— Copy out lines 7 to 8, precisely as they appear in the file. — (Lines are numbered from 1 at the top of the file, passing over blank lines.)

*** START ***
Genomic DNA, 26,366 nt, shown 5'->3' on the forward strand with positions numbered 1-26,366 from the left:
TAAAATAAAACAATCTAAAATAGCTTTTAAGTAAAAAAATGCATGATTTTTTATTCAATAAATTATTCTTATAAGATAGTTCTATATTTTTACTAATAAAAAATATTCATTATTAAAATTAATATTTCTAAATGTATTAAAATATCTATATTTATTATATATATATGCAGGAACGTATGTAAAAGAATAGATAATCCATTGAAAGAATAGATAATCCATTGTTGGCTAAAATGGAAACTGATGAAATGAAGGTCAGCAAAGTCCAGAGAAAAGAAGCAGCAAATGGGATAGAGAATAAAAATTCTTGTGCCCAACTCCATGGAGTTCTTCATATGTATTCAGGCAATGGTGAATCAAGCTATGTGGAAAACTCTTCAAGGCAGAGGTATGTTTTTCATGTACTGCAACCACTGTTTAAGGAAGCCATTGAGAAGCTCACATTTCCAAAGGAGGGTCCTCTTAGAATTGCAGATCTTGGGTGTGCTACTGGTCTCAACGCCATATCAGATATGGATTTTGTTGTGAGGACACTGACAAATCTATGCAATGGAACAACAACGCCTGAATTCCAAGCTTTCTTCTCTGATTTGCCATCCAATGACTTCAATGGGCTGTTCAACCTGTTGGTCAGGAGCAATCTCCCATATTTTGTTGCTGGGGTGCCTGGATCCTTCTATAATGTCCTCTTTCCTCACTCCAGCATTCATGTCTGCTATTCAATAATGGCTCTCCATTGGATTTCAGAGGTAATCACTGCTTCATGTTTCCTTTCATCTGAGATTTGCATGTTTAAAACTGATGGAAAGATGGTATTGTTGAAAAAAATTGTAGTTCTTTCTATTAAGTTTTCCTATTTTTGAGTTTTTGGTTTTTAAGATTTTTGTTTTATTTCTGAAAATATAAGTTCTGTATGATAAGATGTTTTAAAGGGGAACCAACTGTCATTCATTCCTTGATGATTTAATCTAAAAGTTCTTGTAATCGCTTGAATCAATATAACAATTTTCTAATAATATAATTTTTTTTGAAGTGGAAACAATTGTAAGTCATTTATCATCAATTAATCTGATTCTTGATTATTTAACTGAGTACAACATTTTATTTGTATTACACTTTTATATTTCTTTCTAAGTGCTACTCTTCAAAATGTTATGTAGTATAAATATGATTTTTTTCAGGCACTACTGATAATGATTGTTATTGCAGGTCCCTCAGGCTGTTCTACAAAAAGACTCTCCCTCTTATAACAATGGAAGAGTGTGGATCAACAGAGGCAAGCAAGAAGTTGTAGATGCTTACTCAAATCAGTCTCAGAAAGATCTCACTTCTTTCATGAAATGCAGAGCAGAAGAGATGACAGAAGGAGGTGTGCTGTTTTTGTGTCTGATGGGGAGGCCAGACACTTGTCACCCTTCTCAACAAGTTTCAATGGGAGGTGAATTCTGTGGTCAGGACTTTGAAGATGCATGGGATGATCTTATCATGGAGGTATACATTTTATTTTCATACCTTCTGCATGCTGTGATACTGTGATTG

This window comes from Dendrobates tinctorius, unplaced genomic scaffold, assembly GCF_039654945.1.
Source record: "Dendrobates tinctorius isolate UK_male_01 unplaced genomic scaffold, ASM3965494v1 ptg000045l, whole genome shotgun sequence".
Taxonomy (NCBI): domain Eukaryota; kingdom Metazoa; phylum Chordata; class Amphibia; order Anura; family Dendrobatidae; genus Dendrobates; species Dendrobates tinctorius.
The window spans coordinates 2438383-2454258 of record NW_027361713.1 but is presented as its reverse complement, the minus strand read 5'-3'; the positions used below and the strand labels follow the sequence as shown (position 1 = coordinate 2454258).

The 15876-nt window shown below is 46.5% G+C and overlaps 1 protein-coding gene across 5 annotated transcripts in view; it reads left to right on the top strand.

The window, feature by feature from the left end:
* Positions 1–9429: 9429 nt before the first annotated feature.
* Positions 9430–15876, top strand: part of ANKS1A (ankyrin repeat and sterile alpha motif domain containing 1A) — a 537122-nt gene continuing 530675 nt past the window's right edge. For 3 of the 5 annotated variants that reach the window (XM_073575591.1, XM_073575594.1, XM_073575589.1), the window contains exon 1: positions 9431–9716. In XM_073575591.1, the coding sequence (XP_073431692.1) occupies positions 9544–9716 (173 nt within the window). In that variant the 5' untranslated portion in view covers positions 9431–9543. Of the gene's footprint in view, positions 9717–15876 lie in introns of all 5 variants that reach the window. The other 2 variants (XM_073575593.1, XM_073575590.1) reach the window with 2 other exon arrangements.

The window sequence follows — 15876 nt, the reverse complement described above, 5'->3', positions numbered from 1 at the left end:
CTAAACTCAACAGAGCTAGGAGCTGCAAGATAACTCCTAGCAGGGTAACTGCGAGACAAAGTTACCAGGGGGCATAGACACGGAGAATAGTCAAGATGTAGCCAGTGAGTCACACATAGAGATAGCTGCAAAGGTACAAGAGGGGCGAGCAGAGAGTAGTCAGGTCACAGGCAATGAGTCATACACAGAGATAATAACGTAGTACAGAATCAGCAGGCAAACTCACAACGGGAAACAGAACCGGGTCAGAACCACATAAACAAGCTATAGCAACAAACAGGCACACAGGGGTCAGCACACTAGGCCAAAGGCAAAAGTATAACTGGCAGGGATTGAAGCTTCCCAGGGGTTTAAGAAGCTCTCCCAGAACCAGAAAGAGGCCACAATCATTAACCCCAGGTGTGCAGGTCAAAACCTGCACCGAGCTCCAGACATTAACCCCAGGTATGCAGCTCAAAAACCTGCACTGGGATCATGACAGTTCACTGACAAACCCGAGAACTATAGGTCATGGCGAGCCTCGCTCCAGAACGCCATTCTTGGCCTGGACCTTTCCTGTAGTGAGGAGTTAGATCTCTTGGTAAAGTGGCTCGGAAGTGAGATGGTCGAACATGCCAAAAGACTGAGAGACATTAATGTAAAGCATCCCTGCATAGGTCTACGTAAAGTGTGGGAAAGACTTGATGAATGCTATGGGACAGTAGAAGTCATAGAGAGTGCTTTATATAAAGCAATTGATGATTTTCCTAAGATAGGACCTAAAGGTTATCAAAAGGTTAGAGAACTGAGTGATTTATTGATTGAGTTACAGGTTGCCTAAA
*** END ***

The 15876-nt window shown below is 46.5% G+C and overlaps 1 protein-coding gene across 5 annotated transcripts in view; it reads left to right on the top strand.

The window, feature by feature from the left end: